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It seems like over the past few months, we’ve seen an increased pace of online activism, an onslaught of campaigns. There was the SOPA campaign, the Occupy Wall Street social media meme, and last year the Arab Spring. Recently, Rush Limbaugh has been feeling the heat of a social media campaign stemming from his inflammatory remarks about a woman.

But over the past 24 hours, the latest social media campaign to explode is called “Kony 2012.” The centerpiece is a 30-minute video posted by Jason Russell. The goal is to raise awareness, and create international pressure for the arrest of Joseph Kony:

Since 1987, Joseph Kony has abducted more than 30,000 children in Central Africa and forced them to be child soldiers in his Lord’s Resistance Army. The KONY 2012 campaign employs film, social media, street art, and face-to-face interaction to make the case that the arrest of Joseph Kony this year is one thing we can all agree on.

In the video, Russell says he intends to use the power of the Web, via this video, to create a groundswell for justice: “If we succeed, we change the course of human history…Its only goal is to stop the rebel group, the LRA, and its leader, Joseph Kony,” Russell says. “And I’m going to tell you how we’re going to do it.”

Russell records himself explaining to his son what he does in Africa, and who the “bad guys” are. In this case, Kony and LRA. But he ultimately can’t bring himself to detail all the horrors: abduction, rape, prostitution, kids being forced to mutilate each other and kill their parents.

It’s gripping and disturbing. “It’s obvious Kony should be stopped,” Russell said. “The problem is that 99.7 percent of the world doesn’t know who he is.”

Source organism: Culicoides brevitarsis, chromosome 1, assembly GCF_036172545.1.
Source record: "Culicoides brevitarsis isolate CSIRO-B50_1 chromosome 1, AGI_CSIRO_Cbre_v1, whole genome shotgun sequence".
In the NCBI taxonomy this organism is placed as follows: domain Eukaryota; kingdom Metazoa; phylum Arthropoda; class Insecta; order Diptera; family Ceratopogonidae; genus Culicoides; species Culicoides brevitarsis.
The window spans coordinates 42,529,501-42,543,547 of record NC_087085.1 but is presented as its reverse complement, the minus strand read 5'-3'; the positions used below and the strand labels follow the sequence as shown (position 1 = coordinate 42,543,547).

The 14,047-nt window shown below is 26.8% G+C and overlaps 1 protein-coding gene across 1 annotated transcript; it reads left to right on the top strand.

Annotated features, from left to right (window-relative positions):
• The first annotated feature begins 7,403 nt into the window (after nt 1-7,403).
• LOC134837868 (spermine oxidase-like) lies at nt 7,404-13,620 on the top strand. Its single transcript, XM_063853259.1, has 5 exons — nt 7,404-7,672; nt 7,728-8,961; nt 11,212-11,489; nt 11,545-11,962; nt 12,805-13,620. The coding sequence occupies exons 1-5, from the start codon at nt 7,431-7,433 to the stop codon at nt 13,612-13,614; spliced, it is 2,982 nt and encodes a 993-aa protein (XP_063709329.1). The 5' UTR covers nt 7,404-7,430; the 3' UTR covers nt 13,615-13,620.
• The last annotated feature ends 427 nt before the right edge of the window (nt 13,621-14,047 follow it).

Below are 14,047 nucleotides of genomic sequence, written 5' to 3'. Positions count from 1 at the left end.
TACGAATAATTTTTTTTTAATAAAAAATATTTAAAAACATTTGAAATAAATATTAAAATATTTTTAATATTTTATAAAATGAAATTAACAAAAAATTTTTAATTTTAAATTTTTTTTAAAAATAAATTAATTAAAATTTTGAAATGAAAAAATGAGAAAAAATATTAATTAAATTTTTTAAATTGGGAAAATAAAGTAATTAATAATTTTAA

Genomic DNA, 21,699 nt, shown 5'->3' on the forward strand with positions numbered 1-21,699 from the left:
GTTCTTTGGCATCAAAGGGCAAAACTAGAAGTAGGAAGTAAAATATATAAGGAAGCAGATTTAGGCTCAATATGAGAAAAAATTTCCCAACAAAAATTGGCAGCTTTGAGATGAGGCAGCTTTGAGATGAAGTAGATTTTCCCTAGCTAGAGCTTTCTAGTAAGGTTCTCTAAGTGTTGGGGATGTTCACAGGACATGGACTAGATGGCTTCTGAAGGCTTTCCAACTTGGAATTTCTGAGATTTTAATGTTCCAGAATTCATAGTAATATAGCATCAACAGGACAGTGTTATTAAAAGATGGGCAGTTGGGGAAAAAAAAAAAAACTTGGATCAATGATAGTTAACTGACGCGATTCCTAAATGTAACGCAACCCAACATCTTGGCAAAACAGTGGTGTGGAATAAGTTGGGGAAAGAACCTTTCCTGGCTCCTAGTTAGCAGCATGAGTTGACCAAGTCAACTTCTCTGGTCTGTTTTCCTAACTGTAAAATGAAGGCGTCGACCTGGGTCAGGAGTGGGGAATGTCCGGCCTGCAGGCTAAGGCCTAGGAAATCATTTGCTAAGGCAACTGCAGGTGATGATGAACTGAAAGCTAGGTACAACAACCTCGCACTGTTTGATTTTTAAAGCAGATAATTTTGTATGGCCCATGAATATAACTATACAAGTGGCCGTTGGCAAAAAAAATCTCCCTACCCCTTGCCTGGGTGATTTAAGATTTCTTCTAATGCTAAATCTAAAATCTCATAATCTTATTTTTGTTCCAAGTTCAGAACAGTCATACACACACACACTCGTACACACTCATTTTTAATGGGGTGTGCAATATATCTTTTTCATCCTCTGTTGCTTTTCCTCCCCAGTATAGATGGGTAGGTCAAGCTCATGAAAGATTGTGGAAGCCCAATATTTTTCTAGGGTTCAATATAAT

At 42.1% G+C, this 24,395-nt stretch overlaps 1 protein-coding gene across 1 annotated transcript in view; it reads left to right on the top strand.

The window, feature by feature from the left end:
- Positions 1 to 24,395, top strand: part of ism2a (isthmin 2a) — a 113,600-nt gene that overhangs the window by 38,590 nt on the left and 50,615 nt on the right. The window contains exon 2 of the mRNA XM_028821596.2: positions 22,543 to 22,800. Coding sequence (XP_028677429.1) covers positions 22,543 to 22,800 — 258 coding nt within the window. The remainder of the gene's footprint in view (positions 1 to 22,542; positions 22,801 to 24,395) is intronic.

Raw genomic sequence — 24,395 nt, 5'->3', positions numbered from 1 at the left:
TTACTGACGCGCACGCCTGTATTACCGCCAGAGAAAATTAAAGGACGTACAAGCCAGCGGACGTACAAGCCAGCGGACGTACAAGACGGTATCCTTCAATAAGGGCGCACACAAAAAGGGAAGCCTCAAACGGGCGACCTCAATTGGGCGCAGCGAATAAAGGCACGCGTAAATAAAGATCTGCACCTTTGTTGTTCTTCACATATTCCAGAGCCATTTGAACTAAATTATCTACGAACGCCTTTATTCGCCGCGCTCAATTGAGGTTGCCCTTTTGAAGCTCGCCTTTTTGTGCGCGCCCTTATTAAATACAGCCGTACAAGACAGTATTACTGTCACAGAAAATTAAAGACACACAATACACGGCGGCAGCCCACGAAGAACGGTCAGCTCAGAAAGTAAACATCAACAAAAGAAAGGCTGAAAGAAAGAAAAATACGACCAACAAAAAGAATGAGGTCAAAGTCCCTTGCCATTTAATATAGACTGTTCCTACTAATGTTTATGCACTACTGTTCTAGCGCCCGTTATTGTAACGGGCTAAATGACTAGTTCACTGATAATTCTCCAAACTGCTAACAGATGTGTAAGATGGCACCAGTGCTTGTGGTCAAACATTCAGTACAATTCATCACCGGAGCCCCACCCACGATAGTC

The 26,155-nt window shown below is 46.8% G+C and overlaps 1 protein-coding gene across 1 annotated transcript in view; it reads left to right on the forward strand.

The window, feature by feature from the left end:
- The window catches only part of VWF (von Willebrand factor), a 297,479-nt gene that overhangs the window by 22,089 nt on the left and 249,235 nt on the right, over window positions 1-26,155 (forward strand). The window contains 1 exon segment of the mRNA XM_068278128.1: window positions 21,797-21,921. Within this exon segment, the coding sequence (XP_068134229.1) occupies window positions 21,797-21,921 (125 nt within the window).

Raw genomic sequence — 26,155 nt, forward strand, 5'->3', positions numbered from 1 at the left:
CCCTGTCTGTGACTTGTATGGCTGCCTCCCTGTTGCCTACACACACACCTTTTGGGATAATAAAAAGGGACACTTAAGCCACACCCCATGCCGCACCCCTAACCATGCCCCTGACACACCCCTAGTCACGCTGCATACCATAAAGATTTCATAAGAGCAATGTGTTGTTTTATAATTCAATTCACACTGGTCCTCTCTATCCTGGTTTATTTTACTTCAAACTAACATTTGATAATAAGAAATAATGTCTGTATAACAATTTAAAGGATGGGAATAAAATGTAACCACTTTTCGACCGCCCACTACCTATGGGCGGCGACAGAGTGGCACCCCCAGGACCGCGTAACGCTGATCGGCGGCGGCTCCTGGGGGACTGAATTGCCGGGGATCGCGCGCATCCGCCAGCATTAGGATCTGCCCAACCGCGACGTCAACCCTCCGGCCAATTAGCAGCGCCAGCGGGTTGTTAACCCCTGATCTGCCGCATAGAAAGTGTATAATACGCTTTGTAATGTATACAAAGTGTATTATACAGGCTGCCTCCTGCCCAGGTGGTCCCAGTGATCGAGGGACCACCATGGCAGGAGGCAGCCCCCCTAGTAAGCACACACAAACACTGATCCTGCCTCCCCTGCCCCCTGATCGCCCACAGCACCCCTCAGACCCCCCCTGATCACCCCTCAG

Russell said he and some friends attempted to lobby the U.S. government to get involved, but the issue went nowhere at first. They were told it just wasn’t on the radar of the nation’s foreign policy. But eventually, President Obama acknowledged Kony and agreed to dispatch advisors to Uganda to help find him.

But Rusell is still worried it isn’t enough. He wants to spread Kony’s name so that it’s everywhere, convince thought leaders, celebrities and policymakers to ramp up pressure for his arrest. He wants to make sure the advisors are more than just a token effort, that they have the resources they need, and feel the public pressure to gets results. Make it a priority, until he’s captured.

The campaign also has an offline component. People are putting up yard signs, posters, and driving around vans with Kony’s name.

The culmination will be April 20, when there is a “Cover the Night” event designed to coordinate all the efforts around the world for one moment. The goal is to spend that entire night blanketing every street and yard with posters with Kony’s name.

And of course, he made the film. Watch it. It’s pretty extraordinary stuff.

But the real question is whether it can have sufficient impact to galvanize popular awareness and action. There’s an ongoing debate about the role the Internet and the Web can play in organizing people and creating movements. And already, the campaign has triggered a backlash, with critics saying that the group should be spending more on direct aid rather than staff; shouldn’t be advocating military action; and is grossly simplifying a complex situation by not highlighting government atrocities.

Foreign Affairs magazine, for instance, offered some context for the campaign and in particular noted:

“Have manipulated facts for strategic purposes, exaggerating the scale of LRA abductions and murders and emphasizing the LRA’s use of innocent children as soldiers, and portraying Kony — a brutal man, to be sure — as uniquely awful, a Kurtz-like embodiment of evil. They rarely refer to the Ugandan atrocities or those of Sudan’s People’s Liberation Army, such as attacks against civilians or looting of civilian homes and businesses, or the complicated regional politics fueling the conflict.”

This promises to be an interesting experiment that will, one way or the other, give us some insight into the relationship between the Web and popular movements. But it’s also likely to continue to inspire a robust debate about how the rest of us sort truth from propaganda when consuming digital media.